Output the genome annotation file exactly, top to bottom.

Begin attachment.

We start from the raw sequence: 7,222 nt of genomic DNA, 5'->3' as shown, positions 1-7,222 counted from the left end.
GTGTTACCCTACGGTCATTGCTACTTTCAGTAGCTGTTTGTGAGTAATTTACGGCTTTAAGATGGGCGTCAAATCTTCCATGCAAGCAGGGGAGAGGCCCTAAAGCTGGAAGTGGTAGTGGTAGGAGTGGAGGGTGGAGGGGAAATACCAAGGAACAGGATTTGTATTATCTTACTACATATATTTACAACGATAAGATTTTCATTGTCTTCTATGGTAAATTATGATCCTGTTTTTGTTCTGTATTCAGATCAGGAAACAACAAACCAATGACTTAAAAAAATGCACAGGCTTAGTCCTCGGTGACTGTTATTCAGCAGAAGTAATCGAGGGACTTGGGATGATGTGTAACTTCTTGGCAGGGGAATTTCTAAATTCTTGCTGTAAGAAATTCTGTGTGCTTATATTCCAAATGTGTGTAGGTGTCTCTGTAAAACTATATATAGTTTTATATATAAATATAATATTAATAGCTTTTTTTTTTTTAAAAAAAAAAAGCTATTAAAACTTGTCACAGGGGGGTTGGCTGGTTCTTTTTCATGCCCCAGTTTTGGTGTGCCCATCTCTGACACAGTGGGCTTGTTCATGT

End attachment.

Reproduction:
We start from the raw sequence: 7,222 nt of genomic DNA, 5'->3' as shown, positions 1-7,222 counted from the left end.
GTGTTACCCTACGGTCATTGCTACTTTCAGTAGCTGTTTGTGAGTAATTTACGGCTTTAAGATGGGCGTCAAATCTTCCATGCAAGCAGGGGAGAGGCCCTAAAGCTGGAAGTGGTAGTGGTAGGAGTGGAGGGTGGAGGGGAAATACCAAGGAACAGGATTTGTATTATCTTACTACATATATTTACAACGATAAGATTTTCATTGTCTTCTATGGTAAATTATGATCCTGTTTTTGTTCTGTATTCAGATCAGGAAACAACAAACCAATGACTTAAAAAAATGCACAGGCTTAGTCCTCGGTGACTGTTATTCAGCAGAAGTAATCGAGGGACTTGGGATGATGTGTAACTTCTTGGCAGGGGAATTTCTAAATTCTTGCTGTAAGAAATTCTGTGTGCTTATATTCCAAATGTGTGTAGGTGTCTCTGTAAAACTATATATAGTTTTATATATAAATATAATATTAATAGCTTTTTTTTTTTTAAAAAAAAAAAGCTATTAAAACTTGTCACAGGGGGGTTGGCTGGTTCTTTTTCATGCCCCAGTTTTGGTGTGCCCATCTCTGACACAGTGGGCTTGTTCATGT